On a Mission Spring 2018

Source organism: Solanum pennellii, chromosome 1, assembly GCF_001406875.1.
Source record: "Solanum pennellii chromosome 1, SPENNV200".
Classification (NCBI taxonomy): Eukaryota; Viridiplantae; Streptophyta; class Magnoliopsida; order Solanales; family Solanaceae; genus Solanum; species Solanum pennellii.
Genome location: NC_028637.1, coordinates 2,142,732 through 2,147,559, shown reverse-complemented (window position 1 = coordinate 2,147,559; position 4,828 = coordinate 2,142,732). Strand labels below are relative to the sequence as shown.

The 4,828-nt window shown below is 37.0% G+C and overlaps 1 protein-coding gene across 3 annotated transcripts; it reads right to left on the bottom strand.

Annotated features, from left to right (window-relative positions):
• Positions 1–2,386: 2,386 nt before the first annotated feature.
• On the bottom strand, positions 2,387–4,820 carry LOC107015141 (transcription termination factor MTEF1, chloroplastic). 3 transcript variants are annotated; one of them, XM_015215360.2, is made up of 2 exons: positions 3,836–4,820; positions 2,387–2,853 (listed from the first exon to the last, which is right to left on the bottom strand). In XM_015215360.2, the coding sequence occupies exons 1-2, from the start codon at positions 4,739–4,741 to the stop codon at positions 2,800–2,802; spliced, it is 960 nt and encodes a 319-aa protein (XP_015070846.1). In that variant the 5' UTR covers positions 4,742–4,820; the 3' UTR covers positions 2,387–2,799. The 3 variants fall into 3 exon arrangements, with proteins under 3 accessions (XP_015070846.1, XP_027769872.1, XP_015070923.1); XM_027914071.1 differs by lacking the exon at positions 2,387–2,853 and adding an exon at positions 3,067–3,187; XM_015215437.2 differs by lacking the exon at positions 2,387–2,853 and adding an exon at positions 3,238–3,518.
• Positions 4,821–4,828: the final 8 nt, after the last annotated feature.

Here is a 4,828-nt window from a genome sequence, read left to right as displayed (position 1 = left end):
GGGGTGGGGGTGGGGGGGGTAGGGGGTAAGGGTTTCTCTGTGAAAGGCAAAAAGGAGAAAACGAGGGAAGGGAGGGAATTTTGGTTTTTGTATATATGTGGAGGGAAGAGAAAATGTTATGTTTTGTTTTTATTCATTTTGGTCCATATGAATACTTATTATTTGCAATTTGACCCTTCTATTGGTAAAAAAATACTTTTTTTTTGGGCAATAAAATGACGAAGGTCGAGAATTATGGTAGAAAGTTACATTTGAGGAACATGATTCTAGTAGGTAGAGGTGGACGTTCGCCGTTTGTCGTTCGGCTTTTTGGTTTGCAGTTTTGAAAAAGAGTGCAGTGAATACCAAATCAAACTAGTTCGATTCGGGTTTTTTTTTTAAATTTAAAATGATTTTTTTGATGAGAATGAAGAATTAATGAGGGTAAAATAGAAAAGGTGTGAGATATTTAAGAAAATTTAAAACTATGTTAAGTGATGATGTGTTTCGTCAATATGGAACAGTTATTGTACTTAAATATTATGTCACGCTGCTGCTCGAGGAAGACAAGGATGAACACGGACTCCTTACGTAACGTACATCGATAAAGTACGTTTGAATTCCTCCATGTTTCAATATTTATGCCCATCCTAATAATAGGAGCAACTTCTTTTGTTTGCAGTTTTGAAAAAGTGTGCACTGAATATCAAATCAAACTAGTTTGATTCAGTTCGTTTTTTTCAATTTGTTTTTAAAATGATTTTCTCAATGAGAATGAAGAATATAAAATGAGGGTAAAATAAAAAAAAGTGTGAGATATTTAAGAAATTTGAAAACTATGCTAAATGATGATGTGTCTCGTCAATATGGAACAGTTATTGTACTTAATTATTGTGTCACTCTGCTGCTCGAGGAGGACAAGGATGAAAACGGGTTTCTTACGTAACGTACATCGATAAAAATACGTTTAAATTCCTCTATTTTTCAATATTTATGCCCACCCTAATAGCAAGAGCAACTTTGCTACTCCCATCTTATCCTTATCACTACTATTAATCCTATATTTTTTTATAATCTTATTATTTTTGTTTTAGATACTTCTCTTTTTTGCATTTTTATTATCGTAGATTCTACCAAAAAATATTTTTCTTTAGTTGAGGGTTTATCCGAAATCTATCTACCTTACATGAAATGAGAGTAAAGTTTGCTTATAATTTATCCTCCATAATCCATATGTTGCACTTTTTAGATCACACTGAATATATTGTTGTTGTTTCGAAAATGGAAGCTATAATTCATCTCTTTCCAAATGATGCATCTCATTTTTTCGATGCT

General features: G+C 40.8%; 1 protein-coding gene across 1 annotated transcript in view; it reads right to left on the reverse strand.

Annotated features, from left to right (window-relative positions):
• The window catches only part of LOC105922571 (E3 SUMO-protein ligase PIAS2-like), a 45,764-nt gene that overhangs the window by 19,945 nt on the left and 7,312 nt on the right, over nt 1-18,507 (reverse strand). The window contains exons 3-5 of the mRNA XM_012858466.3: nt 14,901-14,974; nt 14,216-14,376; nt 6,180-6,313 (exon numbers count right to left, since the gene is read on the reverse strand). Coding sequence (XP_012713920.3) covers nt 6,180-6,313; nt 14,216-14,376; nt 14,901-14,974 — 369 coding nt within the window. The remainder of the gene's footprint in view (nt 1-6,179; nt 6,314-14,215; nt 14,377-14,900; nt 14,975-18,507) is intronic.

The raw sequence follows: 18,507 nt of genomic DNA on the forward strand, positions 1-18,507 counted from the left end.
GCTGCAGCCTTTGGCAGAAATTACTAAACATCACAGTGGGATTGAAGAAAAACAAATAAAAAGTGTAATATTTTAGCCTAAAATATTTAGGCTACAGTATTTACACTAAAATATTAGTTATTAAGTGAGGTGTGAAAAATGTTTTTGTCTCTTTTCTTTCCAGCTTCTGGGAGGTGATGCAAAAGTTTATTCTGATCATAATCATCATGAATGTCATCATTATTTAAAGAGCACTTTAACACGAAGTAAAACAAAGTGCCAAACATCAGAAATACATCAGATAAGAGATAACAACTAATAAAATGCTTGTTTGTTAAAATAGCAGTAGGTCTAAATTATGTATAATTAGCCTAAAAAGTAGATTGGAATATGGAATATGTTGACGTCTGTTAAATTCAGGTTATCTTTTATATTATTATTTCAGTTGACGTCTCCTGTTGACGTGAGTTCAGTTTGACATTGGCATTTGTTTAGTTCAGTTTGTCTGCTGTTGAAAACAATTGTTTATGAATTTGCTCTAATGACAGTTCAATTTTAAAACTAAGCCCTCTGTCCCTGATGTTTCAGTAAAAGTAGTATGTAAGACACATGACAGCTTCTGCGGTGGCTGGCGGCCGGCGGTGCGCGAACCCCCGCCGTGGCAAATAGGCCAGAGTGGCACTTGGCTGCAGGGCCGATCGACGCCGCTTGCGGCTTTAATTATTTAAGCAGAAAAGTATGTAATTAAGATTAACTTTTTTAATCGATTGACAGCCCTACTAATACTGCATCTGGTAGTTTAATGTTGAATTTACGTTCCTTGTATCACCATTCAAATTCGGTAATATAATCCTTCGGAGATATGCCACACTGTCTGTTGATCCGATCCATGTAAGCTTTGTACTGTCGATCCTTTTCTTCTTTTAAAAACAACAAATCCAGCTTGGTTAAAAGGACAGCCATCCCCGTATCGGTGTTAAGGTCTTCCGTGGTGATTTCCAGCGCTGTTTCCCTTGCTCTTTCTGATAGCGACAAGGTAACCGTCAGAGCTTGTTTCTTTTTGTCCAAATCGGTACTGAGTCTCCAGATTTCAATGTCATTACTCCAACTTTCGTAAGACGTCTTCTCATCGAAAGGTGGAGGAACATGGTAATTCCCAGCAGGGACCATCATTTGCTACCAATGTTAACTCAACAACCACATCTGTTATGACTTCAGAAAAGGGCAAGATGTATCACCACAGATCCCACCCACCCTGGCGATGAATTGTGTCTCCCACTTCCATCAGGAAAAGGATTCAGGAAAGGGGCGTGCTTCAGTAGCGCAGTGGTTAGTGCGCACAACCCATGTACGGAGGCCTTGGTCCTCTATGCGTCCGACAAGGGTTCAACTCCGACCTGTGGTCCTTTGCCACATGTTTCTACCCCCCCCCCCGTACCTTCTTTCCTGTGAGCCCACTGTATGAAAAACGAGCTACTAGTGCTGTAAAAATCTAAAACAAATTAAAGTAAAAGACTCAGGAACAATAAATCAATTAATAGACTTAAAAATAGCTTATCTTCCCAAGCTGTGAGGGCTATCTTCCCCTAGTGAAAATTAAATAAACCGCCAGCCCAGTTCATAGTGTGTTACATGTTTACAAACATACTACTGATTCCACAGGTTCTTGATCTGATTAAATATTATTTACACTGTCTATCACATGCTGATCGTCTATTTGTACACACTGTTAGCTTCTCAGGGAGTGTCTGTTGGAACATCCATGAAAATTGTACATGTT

The sweet old woman had died, leaving no rel- ative to care for her cat. It was left in the streets among the rushing vehicles during snow and rain, heat and winds. Her bright, white and or- ange striped fur made her a target to young kids throwing rocks. Hoping only to find a warm place to sleep, yet shooed away from every yard. His owner tormented him and once the food ran out, he threw him into the darkness, starved and exposed.Luckily, his dark, gray fur allowed him to camouflage into some warm spaces to rest. With nowhere to go and no one to take care of them, the orange tiger cat met the brown and white Tomcat. They met and multiplied, and multi- plied, and multiplied, and multiplied. According to Do- Something.org, there are approximately 70 million stray cats in the U.S.. Out of these 70 million, only 10% have been neutered or spayed. These only count the cats alone. How many more animals have been left neglected to the wild, with animals that differ greatly from their domestic state? We love and care for our pets not only because they are sweet, furry companions, but also because we want to help the world’s ecosystem stay in bal- ance. This is a direct benefit to us as well as to them. Not only do we care for our domestic pets, but also for nature’s wild animals. Each and ev- ery part of our ecosystem needs to be taken care of by us so that it can help take care of us. Do you rely on your everyday items such as clothes, food, paper, and even the air? Of course. Did you know that by taking care of the ecosystem, including nature’s wild and domestic animals, we can have the best source of those daily needs? Improving our ecosystem can make as great as impact as providing a main source of protein for the lives of people on the coast through fish. Or simply less- ening the amount of pesky bugs like mosquitos or beetles in the summertime. We may not think we need to worry about which animals are going instinct or where there may be an overpopulated area. However, we receive a much clearer per- spective on nature’s effect on life when we look at the food chain. While this might seem sad to realize how order is kept through animals eating other ani- mals, we need to remember that God set up the world to work this way for our bene- fit after the fall. Here is one example of a food chain: the grasshopper eats the grass, the frog eats the grasshopper, the snake eats the frog and then the eagle eats the snake. If the eagles go instinct then the snakes will over take all the frogs, If there are no more frogs to eat the grasshoppers, the grasshoppers will continue to multiply and eat away at much of our produce as well as infest our houses. Brittani Sponaugle writes on the Udemy blog that “each variable is interdepen- dent on the other to continue the life cycle”. If we can help our ecosystems, we can help our earth which will improve our lives. Everything thing from your cat to the blue whales in the ocean have an effect on our world as well as our own, personal lives. by ADDALYN LOVE From Our Pets to Our World 34 | SPRING 2018 ON A MISSION women-on-a-mission.com